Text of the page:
In early 1960 Chris was part of the successful joint-services expedition to Annapurna II (7,937m). A year later he joined Don Whillans and, having had no luck on the Eiger, they went to Chamonix to make the first ascent of the Central Pillar of Freney with Ian Clough and Jan Djuglosz from Poland.
In May he married Wendy, who he had met at a twelfth night party in January. Later that summer he and Ian Clough became the first Britons to climb the North Wall of the Eiger. It was his third attempt and he wrote later: ‘I have never been on a climb with such a grim atmosphere, partly from my own dark experiences, but also from its very structure, an amphitheatre that focuses all your fears. On the summit, in sunshine, we munched dried fruit and basked in feelings of joy and relief.’
Far away, in the world of newspapers, a celebrity had appeared. From then onwards Chris Bonington devoted his career to climbing and the press to following it.
Public recognition came with a popular televised broadcast of the ascent of the Old Man of Hoy, one of the tallest sea stacks in Britain off the Orkney Islands, with Tom Patey, shown on the BBC in 1967.Chris’s career as a photo-journalist blossomed in early 1966 with his first assignment with the Daily Telegraph Magazine to cover an attempt to make the first ascent of a direct route up the North Wall of the Eiger by John Harlin, Dougal Haston and Layton Kor. Chris, alternating between climber and photographer, led an 80ft ice-pitch which he still considers the most extreme of his career. The climb ended in tragedy when a fixed rope snapped and Harlin was killed. Haston made it to the summit with a group of Germans attempting the same climb.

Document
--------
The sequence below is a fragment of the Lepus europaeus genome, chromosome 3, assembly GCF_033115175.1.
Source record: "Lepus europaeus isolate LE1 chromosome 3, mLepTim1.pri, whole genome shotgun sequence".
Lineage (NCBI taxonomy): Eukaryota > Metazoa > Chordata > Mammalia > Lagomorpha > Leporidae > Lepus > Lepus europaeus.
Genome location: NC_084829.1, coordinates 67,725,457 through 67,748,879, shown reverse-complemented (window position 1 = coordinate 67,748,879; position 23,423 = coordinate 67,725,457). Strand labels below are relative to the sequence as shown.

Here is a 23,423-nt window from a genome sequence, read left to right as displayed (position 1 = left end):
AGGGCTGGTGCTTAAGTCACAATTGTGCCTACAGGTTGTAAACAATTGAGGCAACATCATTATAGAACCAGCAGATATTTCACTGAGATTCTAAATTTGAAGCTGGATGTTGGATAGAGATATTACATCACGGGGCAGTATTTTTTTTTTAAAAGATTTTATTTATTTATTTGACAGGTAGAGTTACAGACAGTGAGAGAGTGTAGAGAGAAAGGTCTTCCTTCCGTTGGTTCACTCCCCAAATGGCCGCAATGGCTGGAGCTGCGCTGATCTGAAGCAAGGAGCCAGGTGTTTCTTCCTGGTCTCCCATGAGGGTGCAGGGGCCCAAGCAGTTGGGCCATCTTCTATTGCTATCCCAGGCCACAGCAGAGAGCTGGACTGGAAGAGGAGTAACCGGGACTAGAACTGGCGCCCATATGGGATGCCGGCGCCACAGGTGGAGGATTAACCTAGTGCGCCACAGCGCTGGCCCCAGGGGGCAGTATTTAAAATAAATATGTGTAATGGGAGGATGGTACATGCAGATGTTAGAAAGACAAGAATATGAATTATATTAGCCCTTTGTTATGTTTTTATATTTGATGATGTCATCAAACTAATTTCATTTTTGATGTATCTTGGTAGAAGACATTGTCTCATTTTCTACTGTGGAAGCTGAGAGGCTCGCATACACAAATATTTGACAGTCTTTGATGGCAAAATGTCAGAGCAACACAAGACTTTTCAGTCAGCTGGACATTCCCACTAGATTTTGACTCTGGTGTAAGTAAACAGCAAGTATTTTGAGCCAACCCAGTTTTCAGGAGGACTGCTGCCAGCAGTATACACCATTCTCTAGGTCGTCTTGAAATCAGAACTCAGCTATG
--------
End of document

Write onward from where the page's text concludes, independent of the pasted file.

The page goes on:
Chris’ journalistic career reached a climax in 1968. He accompanied an Army Expedition in their first descent of the Blue Nile from Lake Tana in Ethiopia to the Sudanese frontier, which included travelling in a small boat down a fast moving river and avoiding crocodiles.
Barclays Bank underwrote the expedition and Chris then got support in kind of gear, food and travel costs. Improvements in equipment included better quality climbing ropes, metal shaft ice axes, high altitude double boots, fleeces, down suits and lightweight Karrimor climbing rucksacks which had all been developed over preceding years, often in association with leading-edge climbers. This tradition of climbers developing kit and clothing continues today.
In 1983 Chris made the first ascent of the West Summit of Shivling (6,501m) in the Garhwal Himalaya in India with fellow Cumbrian, Jim Fotheringham. Finally, a personal lifetime’s ambition was fulfilled in 1985 when Chris reached the summit of Everest in the company of a Norwegian Expedition. This was the only ascent of all his climbs in the Himalaya which was not a first ascent.
Jim Lowther, an experienced climber and Greenland explorer, joined them on an expedition to Greenland to give Chris and Jim the experience of sailing and Robin that of climbing.